P. Woudt led N. Przybilla, M. Van den Berg, and A. Zappeli in a study of an accurate determination of the galactic foreground extinction. The 1.93-m telescope with CARELEC was used to obtain spectra roughly centred on the redshifted Mg b lines, i.e., at about 5200 - 5300 Å, providing a reddening index calibrated with Lick standard stars. Images in B and R bands were acquired with the 1.20-m telescope. An empirical relation between the Mg2 spectral index and the (B-R)0 colour of elliptical galaxies was used to determine the reddening of the sample galaxies.

Under the guidance of T. Böhm, J. Kahanpää, P. Kervella, and Y. Momany studied the activity of Herbig Ae/Be stars. According to standard theory of stellar evolution, these stars are not supposed to possess outer convection zones, but rather convective cores surrounded by radiative sub-photospheric envelopes. However observations unveiled spectral variations in such stars, with strong stellar winds. These students used Aurelie spectra from the 1.52-m telescope to monitor possible spectral variability of ``active'' lines, which are good indicator for the presence of a magnetically structured stellar atmosphere. Images, acquired with the 1.20-m telescope, of Herbig Ae/Be stars in young open stellar clusters provided powerful constraints on early phases of stellar evolution.

C. Boisson led M. Billères, G. Marino, and S. Wolf in a study of the properties of the host galaxies of AGNs, since the relationship of a Seyfert nucleus to its host galaxy remains an important unanswered question. They used spectroscopy, acquired with CARELEC at the 1.93-m telescope, for a sample of AGNs selected to cover the various classes of active galaxies as well as different environments. Broad-band images obtained with the 0.80-m telescope allowed the study of the morphological features of these galaxies.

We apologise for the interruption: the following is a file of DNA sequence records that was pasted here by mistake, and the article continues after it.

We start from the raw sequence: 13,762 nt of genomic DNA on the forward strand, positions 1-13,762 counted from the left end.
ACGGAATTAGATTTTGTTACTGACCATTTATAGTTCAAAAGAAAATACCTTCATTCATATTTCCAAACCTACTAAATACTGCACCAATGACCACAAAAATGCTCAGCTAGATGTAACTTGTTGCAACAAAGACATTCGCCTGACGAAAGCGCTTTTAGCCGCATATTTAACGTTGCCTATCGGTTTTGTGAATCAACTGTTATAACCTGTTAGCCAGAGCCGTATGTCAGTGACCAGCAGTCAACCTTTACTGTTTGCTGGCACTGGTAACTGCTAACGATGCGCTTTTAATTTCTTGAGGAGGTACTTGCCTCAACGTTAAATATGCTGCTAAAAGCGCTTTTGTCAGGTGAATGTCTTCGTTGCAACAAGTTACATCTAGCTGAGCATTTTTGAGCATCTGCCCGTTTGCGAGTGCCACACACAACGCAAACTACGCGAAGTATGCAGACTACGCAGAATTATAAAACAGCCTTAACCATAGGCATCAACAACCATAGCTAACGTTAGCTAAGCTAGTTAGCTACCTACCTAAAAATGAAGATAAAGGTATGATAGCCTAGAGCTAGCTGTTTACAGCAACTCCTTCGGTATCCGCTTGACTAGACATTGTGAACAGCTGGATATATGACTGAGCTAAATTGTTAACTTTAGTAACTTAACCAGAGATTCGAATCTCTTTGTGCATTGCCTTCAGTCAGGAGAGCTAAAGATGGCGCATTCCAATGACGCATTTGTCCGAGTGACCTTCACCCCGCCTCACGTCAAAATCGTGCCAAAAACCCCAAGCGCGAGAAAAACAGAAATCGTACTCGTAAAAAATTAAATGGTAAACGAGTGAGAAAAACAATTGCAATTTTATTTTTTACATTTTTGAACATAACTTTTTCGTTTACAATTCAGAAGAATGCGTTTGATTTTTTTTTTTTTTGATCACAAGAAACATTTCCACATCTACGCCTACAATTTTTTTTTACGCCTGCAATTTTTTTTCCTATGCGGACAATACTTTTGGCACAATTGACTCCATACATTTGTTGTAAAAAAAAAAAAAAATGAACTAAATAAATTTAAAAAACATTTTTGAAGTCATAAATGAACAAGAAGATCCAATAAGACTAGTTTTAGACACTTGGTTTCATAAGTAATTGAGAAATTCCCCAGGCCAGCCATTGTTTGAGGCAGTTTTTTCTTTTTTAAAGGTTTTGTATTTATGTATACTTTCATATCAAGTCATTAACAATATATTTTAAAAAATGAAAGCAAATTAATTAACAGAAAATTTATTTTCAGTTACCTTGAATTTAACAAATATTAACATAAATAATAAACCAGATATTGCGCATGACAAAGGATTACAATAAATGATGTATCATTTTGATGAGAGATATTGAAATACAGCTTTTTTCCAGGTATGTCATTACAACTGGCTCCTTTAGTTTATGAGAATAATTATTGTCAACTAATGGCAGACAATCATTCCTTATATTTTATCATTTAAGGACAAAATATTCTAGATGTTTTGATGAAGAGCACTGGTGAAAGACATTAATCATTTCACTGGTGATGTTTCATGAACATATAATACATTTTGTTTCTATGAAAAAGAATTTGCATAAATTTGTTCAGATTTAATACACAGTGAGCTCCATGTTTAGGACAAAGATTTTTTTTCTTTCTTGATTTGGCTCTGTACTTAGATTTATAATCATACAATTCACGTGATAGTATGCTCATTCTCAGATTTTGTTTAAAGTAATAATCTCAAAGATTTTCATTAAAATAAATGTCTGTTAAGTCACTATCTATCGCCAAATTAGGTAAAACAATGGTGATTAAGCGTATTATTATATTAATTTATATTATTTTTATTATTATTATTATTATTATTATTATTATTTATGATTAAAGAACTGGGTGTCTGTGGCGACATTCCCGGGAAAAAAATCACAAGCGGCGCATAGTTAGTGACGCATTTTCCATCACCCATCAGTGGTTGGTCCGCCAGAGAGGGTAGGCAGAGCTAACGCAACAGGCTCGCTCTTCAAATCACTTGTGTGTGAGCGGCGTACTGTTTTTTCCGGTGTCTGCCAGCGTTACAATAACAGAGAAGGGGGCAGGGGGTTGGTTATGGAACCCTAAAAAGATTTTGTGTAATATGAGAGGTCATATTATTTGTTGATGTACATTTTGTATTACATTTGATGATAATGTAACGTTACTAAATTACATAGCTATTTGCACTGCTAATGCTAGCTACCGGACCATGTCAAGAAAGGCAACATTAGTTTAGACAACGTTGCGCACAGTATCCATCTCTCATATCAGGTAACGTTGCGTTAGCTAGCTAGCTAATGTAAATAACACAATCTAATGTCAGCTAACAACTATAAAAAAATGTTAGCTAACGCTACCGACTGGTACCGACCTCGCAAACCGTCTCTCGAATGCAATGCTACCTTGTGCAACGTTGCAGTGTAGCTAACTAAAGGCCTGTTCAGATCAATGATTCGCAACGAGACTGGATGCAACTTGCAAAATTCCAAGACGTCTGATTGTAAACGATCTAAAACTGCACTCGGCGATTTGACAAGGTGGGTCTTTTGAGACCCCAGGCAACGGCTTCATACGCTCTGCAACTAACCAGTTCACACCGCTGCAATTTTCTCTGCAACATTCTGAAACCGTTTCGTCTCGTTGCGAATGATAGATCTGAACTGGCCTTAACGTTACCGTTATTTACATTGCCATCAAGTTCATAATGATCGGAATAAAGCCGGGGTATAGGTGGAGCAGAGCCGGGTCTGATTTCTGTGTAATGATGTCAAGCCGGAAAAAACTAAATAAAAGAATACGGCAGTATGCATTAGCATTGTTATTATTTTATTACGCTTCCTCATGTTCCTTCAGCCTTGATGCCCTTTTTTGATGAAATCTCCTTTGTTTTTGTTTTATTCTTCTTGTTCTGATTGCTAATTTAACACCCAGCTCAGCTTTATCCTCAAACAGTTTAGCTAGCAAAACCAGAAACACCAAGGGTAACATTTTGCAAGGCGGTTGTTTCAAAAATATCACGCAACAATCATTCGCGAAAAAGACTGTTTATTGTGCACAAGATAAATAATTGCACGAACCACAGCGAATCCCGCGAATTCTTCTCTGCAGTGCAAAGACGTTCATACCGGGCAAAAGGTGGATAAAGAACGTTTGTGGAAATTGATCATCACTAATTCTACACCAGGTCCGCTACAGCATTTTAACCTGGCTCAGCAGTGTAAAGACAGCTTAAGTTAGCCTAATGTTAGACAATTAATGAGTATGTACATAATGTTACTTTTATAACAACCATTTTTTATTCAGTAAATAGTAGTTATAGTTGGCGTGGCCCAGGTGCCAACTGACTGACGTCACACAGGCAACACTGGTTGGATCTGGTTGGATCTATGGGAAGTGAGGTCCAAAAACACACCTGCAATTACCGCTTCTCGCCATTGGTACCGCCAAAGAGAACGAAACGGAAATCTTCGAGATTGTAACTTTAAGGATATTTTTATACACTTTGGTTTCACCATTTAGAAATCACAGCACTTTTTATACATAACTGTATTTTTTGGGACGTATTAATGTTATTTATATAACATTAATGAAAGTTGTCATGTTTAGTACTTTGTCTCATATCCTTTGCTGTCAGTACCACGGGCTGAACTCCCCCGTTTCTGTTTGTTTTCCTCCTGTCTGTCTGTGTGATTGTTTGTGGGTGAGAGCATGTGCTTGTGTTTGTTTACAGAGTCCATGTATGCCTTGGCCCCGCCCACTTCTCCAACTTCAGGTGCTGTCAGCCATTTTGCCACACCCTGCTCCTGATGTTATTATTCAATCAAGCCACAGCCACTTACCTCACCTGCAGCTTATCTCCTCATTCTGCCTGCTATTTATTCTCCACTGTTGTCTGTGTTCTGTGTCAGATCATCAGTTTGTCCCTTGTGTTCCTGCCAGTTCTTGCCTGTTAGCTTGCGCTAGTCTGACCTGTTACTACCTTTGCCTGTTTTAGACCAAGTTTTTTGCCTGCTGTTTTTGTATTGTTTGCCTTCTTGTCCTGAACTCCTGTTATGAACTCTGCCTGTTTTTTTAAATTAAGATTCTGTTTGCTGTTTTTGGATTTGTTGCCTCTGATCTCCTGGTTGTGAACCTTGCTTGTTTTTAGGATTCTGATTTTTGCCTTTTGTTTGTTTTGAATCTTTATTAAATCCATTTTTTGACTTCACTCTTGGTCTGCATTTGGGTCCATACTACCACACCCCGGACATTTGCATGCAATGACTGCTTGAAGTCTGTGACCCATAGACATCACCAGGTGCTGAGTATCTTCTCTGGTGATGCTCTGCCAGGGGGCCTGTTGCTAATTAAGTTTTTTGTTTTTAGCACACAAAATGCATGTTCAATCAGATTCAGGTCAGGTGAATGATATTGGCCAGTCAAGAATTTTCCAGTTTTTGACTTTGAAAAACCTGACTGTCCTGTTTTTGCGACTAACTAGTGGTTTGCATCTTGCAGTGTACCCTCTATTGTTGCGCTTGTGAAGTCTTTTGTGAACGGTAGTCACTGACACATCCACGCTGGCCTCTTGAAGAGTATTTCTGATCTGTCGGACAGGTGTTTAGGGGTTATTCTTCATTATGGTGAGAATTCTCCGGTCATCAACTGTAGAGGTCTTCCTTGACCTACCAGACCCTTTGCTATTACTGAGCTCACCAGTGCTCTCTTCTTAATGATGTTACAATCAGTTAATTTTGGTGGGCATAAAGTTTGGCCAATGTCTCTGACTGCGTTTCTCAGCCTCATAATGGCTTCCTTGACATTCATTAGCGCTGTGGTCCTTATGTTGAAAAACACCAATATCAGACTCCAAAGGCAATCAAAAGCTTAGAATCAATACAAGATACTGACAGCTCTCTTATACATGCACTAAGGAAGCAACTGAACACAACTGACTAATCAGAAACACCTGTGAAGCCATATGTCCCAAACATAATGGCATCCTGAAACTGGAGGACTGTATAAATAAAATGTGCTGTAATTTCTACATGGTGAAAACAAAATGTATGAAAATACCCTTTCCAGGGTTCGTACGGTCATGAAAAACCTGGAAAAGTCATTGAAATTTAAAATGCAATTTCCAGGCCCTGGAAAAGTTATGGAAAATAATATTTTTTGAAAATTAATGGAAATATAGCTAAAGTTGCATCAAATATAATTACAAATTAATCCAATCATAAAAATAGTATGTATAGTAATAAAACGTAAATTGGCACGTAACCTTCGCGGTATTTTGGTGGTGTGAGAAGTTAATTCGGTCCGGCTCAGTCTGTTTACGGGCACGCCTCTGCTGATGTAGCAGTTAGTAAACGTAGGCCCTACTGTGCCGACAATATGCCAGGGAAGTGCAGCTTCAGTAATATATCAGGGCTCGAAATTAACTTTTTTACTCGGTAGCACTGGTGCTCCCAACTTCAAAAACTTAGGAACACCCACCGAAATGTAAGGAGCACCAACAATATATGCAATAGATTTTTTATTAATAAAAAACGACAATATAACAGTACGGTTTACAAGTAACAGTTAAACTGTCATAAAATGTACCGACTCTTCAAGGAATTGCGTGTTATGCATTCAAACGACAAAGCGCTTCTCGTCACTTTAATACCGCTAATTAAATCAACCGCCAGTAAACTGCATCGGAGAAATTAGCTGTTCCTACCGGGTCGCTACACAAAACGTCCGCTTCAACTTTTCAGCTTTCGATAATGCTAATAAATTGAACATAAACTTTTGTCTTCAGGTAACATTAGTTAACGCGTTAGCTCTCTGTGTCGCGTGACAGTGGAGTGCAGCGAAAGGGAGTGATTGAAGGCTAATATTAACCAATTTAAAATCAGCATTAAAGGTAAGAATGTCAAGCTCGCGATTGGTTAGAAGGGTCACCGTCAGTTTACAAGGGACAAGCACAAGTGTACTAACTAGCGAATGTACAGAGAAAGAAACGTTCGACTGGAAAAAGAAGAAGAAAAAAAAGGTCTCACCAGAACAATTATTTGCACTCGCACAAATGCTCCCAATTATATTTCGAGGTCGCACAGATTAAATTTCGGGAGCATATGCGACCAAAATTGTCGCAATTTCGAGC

Under the guidance of G. Jasniewicz, B. Parodi, A. Shaker, and L. Vannier studied a few post-AGB stars, objects which suffer some of the violent and final phases of stellar evolution, such as the He-shell flash. From high-resolution spectra obtained at the 1.52-m telescope with Aurelie, they focused on the C2 molecular bands, the absorption components of the Na I D, and stellar emission lines. Broad-band (UBV) images of the same stars obtained at the 0.80-m telescope allowed estimates of the color of the central objects and of the surrounding faint nebulae.

The other major ingredient in the school was a series of invited lectures on topics related to observations, instrumentation, detectors, and data reduction. H.-J. Röser gave a comprehensive overview on imaging and photometry, with careful emphasis on how to avoid all clasical pitfalls during observations as well as data reduction. D. Baade presented an equally useful presentation on low- and high-resolution spectroscopy. M. Dennefeld described optical and IR detectors, emphasizing their physical processes and limitations, with present and future VLT instruments in perspective. P. Magain presented in a very clear way the subtilities and difficulties of deconvolution techniques applied to the process of data reduction. F. Rigaut gave a stimulating presentation of active and adaptive optics, the former technique beeing a must for the VLT meniscus monolithic 8.2-m mirrors, the later allowing to forecast major technological improvements in the near future.

On the final day, each group of students presented a summary of their results. Although the analysis techniques had, for the most part, just been learned, all groups presented interesting and in some cases potentially publishable results. This is no small achievement considering that most of them were entirely new to the scientific subject, the observing process, and the data analysis.